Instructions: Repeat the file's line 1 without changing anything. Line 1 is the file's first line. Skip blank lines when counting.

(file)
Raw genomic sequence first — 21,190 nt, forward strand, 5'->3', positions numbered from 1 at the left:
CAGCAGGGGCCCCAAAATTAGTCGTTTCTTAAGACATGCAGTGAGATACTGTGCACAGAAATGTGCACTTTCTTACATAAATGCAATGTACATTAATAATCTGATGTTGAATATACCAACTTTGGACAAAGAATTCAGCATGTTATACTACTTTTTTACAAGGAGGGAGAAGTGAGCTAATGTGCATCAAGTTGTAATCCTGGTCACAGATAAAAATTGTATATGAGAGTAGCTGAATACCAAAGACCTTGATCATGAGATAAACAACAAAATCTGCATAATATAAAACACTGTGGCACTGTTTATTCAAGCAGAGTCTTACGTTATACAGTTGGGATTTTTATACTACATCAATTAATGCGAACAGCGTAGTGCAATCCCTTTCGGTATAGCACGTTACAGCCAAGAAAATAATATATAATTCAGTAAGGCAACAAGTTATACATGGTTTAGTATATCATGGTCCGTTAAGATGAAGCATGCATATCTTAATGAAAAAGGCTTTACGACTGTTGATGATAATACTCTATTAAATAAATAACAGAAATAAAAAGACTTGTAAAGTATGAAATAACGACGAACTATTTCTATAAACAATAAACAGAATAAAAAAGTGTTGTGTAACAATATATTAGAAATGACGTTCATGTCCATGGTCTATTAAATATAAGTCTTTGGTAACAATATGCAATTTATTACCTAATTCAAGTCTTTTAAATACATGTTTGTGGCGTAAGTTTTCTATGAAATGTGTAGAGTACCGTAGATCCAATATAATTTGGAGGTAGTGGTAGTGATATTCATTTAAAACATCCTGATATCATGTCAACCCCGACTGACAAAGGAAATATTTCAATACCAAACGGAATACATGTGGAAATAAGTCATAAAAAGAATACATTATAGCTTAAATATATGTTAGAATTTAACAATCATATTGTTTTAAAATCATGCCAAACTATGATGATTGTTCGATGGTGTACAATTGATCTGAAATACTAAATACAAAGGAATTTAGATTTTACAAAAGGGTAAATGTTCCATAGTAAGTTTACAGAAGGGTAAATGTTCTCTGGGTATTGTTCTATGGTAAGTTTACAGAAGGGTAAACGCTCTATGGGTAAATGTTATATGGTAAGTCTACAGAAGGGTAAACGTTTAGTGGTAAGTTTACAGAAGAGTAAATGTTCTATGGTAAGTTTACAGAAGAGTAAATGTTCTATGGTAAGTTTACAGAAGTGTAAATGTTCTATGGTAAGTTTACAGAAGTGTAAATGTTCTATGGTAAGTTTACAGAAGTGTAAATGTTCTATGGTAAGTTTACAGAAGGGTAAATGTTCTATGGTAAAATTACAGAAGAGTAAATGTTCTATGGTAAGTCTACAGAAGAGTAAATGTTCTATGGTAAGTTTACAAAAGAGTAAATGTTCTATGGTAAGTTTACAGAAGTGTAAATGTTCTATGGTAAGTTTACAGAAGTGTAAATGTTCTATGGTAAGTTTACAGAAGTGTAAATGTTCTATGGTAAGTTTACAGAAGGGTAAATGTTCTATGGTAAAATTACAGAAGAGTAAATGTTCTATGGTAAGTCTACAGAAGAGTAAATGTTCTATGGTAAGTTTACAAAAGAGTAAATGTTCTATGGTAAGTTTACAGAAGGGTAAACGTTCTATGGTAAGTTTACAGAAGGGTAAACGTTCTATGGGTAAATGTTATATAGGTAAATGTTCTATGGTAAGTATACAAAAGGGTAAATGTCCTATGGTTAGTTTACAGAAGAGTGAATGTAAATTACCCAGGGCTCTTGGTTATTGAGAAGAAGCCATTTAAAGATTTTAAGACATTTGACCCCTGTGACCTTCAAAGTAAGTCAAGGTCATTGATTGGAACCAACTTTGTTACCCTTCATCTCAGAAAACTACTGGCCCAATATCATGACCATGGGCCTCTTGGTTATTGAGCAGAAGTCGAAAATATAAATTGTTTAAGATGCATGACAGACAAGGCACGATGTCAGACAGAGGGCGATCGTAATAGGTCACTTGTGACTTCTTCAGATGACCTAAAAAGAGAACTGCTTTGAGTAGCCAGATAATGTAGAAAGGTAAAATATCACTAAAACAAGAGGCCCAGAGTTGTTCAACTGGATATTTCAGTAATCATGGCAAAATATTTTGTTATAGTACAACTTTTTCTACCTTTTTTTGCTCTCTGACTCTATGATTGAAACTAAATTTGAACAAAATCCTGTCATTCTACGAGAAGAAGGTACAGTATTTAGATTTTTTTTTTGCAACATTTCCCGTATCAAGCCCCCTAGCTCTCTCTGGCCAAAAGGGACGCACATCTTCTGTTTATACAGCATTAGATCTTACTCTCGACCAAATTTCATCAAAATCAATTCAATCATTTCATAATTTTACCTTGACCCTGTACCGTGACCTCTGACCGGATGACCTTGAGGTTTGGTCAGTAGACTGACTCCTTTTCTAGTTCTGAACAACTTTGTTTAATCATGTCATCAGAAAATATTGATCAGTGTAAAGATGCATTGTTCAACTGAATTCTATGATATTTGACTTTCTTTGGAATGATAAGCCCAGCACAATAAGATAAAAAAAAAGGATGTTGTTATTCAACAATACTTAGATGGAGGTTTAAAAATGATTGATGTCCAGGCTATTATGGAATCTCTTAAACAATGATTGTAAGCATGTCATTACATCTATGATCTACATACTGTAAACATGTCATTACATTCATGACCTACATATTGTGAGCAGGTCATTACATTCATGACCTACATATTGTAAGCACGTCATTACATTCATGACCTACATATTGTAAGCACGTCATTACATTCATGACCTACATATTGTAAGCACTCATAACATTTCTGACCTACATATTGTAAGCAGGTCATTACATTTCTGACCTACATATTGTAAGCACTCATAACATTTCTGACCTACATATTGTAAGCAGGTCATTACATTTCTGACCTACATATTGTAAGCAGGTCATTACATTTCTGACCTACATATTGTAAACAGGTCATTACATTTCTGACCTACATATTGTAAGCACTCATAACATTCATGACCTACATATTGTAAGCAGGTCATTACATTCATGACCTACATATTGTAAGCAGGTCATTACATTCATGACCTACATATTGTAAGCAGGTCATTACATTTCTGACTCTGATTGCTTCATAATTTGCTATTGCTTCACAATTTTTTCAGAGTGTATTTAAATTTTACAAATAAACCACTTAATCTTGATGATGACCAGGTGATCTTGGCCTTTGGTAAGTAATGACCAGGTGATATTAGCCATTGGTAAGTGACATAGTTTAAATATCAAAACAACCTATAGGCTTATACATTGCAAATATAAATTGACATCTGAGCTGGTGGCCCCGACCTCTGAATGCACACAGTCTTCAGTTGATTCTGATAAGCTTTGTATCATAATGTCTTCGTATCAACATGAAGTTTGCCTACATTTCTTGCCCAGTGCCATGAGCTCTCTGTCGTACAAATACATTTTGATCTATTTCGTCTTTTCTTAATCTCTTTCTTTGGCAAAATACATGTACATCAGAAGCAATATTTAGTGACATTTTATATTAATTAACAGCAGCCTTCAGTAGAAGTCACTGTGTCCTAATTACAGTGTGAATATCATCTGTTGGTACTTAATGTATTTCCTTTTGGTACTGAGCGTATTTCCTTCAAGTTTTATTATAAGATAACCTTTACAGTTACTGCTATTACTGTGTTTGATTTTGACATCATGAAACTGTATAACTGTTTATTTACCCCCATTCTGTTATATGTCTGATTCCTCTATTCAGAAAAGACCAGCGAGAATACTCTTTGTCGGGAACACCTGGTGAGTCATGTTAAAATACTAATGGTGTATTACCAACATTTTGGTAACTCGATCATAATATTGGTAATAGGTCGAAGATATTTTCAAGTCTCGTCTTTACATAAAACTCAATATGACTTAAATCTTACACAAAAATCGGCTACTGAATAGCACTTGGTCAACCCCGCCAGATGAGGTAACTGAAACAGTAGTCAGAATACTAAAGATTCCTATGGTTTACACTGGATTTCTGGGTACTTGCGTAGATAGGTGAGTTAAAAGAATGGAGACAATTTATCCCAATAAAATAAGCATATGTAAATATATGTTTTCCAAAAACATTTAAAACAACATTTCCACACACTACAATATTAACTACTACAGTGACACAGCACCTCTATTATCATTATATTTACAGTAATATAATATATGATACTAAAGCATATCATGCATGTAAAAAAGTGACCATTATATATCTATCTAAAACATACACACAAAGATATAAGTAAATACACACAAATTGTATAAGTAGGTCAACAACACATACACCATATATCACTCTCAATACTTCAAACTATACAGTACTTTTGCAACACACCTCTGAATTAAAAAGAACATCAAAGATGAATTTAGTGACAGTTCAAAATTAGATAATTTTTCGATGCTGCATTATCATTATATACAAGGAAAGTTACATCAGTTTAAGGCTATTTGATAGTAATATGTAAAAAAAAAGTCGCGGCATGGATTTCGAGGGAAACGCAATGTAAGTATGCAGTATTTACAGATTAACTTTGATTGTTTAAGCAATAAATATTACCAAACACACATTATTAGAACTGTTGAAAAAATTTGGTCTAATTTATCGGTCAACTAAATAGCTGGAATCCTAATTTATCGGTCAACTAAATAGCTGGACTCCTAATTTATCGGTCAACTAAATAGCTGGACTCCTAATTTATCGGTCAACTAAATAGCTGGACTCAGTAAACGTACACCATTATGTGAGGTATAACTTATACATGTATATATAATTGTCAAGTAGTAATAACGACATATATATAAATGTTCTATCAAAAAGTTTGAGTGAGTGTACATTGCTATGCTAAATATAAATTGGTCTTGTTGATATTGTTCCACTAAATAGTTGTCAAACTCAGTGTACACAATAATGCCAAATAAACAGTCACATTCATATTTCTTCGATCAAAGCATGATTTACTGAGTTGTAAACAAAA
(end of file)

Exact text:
Raw genomic sequence first — 21,190 nt, forward strand, 5'->3', positions numbered from 1 at the left: